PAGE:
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Court of Protection - What do you do if a family or friend loses capacity but does not have a Lasting or Enduring Power of Attorney

The Private Client Department is often instructed by clients concerned about their vulnerable friends or relatives and how to assist them in managing their personal or financial affairs.

If the person has already lost capacity and does not have an Enduring or Lasting Power of Attorney in place, then the only way properly to protect this person is to apply for a Deputyship. This is when the Court appoints an individual to look after a vulnerable person’s affairs on that person’s behalf.

There are two types of Deputyship: a Property and Financial Affairs Deputy and a Personal Welfare Deputy. An application to the Court can be for one or both types of Deputyship, and you can make both applications at once.

A decision on whether to approve a Deputyship is made by the Court of Protection, which is a special type of Court in which judges makes decisions about the welfare of people who have lost capacity. Most Deputyship applications are decided without the need for a physical hearing, and usually only need a physical appearance if there is a dispute on whether an Order should be made.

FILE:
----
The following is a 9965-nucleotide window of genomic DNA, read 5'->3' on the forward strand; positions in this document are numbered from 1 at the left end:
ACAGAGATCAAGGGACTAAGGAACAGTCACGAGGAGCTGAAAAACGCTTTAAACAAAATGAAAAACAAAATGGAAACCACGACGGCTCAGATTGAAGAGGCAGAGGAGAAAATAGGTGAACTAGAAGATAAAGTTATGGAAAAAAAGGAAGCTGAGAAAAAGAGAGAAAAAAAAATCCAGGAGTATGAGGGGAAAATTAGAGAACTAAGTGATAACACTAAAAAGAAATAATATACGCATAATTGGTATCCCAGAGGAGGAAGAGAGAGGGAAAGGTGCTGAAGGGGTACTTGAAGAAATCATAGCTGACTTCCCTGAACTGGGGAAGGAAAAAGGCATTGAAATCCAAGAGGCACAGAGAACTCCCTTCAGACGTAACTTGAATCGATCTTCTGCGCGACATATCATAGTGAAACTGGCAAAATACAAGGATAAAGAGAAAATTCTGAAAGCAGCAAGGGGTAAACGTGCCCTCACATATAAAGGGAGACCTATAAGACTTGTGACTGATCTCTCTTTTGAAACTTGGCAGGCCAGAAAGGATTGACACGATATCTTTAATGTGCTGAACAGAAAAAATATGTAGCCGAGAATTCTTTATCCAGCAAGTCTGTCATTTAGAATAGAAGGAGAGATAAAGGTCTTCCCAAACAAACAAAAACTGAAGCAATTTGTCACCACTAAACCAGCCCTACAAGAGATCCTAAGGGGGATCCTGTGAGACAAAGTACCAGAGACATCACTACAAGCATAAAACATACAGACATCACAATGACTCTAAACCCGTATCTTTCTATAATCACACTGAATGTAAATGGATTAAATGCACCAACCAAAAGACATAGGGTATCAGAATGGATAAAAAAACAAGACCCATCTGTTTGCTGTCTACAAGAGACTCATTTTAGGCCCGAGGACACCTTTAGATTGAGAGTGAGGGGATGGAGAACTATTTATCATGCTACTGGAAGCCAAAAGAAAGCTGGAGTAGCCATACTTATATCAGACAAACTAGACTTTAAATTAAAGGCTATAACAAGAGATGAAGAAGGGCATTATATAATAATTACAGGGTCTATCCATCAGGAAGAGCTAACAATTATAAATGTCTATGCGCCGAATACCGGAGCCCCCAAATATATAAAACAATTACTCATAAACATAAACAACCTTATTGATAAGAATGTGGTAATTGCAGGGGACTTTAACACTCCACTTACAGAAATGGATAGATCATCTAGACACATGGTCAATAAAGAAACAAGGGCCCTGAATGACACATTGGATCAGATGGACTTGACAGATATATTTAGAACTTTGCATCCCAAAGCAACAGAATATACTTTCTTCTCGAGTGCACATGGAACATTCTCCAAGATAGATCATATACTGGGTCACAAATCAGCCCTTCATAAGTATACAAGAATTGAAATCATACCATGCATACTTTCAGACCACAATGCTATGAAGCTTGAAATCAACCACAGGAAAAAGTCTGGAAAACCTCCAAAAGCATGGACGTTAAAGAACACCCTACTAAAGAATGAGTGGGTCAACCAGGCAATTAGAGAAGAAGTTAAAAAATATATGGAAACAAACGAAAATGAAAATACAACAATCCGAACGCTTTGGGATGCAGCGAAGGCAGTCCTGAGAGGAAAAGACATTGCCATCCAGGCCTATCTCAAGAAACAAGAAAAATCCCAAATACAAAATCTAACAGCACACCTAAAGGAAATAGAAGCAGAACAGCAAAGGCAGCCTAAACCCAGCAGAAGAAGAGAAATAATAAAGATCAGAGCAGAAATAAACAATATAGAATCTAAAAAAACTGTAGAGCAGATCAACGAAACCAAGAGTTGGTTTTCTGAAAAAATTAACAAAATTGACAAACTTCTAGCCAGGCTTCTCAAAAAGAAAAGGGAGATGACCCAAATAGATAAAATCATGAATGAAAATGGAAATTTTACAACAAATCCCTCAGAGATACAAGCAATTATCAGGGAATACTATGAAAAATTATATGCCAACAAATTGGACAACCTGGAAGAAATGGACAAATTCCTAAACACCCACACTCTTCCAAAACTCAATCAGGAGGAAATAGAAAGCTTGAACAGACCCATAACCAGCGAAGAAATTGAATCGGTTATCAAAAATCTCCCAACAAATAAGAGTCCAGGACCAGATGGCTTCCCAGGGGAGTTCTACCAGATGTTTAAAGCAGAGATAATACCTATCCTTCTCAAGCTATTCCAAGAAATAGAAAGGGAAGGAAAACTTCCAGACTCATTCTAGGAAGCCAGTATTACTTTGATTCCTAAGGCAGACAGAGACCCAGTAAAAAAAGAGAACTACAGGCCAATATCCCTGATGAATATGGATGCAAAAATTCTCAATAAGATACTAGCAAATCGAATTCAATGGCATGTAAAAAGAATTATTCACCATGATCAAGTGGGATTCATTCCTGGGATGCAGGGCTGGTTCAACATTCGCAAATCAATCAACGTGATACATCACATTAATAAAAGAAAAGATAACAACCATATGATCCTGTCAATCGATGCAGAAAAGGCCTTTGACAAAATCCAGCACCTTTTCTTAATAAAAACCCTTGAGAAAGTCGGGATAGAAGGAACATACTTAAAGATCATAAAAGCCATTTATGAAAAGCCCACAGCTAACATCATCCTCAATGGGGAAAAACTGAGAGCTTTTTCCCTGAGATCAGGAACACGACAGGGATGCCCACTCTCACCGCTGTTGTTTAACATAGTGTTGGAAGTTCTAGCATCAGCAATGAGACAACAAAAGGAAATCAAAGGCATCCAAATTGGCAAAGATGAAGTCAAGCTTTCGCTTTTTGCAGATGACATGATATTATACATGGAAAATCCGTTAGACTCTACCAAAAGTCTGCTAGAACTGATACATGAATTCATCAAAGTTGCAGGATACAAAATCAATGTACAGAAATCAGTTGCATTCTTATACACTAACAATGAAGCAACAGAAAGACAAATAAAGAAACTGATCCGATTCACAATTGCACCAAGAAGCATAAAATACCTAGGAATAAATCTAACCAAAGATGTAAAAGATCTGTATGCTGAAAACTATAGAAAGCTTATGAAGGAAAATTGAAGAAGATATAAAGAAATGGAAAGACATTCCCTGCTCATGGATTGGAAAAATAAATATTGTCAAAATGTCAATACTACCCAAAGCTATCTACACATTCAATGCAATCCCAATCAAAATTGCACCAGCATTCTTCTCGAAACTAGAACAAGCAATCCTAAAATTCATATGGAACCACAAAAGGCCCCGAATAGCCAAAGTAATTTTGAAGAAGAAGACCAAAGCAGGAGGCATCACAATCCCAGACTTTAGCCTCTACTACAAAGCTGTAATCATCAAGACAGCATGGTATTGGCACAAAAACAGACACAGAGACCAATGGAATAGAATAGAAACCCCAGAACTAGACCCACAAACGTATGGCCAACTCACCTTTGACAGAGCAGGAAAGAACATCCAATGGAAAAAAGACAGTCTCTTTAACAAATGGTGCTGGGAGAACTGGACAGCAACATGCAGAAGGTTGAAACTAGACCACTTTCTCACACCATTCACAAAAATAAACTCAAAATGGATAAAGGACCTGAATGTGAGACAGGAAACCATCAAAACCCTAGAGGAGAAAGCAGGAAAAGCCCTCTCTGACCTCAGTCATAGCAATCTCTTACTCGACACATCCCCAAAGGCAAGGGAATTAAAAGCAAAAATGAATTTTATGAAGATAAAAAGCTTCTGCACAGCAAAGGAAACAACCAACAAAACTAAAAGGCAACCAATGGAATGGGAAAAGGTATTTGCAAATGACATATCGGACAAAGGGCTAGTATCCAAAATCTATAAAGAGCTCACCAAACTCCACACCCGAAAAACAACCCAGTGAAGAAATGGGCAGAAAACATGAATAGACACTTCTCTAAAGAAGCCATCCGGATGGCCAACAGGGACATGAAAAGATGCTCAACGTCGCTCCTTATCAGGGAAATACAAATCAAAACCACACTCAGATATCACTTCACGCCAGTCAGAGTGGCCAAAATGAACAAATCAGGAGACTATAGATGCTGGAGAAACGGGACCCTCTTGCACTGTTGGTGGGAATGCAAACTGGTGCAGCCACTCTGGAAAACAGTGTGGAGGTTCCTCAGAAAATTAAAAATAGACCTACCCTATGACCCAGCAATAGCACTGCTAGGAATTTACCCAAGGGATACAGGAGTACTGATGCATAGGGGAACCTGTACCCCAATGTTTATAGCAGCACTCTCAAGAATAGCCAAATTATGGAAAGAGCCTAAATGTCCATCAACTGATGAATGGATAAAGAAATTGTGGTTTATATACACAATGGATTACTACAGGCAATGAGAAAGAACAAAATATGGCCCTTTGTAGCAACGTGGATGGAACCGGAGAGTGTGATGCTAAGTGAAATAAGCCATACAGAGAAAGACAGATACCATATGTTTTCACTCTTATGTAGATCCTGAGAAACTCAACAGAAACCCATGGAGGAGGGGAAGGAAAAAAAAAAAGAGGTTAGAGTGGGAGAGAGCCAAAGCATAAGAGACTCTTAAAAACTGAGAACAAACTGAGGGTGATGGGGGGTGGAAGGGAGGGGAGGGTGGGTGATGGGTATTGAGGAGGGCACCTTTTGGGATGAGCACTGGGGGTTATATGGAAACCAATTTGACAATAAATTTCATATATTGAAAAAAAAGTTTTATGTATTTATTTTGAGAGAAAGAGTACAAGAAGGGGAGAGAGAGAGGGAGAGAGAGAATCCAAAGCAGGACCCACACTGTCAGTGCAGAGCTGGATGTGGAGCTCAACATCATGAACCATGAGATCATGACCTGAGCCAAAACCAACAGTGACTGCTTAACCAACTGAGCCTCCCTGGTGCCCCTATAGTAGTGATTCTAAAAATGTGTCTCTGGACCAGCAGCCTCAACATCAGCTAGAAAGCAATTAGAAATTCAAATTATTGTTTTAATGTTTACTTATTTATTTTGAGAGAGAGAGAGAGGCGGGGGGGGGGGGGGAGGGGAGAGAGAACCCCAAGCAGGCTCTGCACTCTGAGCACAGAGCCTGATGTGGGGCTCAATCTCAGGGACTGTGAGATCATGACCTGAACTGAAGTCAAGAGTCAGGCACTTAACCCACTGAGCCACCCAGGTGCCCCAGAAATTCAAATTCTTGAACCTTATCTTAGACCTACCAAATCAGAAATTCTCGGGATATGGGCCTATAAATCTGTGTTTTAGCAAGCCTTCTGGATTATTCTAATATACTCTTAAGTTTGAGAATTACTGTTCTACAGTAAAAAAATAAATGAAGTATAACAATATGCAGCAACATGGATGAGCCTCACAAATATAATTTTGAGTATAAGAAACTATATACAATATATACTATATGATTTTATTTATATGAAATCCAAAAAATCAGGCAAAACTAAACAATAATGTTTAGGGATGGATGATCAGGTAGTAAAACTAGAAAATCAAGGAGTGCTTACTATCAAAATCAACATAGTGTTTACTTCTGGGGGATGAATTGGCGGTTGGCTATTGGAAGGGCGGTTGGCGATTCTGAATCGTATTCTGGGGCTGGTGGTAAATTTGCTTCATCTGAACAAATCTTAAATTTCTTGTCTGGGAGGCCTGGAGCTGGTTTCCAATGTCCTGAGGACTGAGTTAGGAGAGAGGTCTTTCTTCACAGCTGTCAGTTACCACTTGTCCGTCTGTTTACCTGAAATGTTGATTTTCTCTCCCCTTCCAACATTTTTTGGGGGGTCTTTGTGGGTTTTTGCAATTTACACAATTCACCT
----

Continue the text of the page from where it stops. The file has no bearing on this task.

Nevertheless, applying for a Deputyship is a decision that should not be taken lightly, as Deputies must produce an annual report to the Court and prove that they are acting in the best interests of the vulnerable person.

How to apply for a Deputyship?

The applicant must fill in a number of forms about themselves and the person for whom the Deputyship is required. They must also identify interested parties to become involved in the application, either as a respondent, who has a direct interest, such as a child of that person, or as a notified party, who may not have a direct interest but should be told about the proceedings, such as a social or care worker.

The applicant must also ask a relevant practitioner, such as a doctor, to complete an assessment of capacity. Unlike other Court proceedings, in order for the Court to exercise its Deputyship powers it must be satisfied that the person whom the application concerns, does lack capacity to deal with matters themselves. The assessment is the document that assists the Court in deciding this issue.

The applicant must also make a series of promises to the Court that they will look after the person’s affairs appropriately and that all of their decisions will be in that person’s best interests. Once all these forms have been completed, the application can be sent to the Court and the proceedings will begin.

What happens next?

The Court will return your application to you and instruct you to inform the necessary parties you have listed in your original application forms.